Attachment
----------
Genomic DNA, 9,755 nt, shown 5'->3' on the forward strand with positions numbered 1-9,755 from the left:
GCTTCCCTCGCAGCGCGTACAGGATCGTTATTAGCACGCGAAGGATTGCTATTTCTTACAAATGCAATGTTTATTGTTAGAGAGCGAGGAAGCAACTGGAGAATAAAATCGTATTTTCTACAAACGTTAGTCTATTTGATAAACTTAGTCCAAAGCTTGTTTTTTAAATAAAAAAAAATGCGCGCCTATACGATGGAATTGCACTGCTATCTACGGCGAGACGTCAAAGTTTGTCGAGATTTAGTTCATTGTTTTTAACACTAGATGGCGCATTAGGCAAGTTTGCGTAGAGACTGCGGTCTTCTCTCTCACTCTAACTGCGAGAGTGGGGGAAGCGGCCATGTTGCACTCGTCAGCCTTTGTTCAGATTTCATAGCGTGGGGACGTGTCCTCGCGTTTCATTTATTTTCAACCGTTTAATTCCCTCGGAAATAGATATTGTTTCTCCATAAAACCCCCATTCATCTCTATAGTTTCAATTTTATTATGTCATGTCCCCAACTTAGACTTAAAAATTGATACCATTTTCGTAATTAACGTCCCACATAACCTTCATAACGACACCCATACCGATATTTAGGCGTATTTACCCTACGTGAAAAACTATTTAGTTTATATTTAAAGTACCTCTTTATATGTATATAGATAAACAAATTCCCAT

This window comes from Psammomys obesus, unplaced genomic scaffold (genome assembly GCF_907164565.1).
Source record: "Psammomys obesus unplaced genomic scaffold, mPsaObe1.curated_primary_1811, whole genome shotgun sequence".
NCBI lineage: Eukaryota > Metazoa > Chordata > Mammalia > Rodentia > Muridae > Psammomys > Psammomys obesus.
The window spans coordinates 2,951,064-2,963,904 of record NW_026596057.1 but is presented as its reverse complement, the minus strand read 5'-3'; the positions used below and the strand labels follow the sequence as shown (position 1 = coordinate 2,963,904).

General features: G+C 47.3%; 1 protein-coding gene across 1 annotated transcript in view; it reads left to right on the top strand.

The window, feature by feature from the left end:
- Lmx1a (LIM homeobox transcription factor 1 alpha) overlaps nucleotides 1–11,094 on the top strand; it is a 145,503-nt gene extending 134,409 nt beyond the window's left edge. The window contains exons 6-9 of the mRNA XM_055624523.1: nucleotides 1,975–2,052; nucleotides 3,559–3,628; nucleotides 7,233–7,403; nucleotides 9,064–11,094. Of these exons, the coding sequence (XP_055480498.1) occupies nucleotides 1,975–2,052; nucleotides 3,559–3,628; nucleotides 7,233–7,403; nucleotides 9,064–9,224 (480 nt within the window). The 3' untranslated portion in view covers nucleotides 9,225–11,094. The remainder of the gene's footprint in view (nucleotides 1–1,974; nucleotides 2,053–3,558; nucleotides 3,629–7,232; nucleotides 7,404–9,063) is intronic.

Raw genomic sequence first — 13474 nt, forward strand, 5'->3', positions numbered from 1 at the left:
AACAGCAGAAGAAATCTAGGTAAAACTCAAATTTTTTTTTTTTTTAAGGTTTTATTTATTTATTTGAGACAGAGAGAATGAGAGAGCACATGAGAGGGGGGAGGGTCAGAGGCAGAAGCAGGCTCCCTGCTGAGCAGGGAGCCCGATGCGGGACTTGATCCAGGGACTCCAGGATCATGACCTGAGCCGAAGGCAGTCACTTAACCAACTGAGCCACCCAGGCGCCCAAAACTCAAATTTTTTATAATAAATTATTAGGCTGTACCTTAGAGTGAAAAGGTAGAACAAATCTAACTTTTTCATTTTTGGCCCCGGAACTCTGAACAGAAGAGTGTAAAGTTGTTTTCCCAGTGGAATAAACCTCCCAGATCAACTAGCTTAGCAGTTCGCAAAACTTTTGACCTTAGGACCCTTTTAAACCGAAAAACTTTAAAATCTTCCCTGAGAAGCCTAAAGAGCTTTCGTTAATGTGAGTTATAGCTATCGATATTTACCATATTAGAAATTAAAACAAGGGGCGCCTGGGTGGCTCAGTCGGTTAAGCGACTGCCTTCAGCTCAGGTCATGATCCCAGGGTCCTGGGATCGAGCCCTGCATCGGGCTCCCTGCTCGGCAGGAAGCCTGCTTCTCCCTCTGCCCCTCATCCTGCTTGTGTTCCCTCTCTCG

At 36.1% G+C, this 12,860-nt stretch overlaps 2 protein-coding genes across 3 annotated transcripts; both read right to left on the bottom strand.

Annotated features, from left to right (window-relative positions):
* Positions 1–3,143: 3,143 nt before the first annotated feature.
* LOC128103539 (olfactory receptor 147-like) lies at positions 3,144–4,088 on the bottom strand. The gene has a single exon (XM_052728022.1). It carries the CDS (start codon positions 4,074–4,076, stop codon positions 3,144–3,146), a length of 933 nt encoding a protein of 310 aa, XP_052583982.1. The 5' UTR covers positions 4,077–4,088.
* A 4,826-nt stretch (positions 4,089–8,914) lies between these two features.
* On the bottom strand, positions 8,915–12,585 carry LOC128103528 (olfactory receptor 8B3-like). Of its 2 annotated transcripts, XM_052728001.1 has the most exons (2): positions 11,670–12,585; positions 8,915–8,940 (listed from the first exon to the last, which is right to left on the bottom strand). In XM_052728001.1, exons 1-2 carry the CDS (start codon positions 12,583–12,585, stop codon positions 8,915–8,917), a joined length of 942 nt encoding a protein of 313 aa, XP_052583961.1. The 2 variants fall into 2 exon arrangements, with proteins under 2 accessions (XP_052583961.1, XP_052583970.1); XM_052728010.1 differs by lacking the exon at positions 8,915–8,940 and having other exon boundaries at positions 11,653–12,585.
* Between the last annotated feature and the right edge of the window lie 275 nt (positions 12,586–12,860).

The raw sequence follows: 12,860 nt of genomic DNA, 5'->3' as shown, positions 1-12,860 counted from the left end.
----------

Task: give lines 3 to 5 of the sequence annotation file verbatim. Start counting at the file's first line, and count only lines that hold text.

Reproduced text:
This window comes from Psammomys obesus, unplaced genomic scaffold (genome assembly GCF_907164565.1).
Source record: "Psammomys obesus unplaced genomic scaffold, mPsaObe1.curated_primary_1811, whole genome shotgun sequence".
NCBI lineage: Eukaryota > Metazoa > Chordata > Mammalia > Rodentia > Muridae > Psammomys > Psammomys obesus.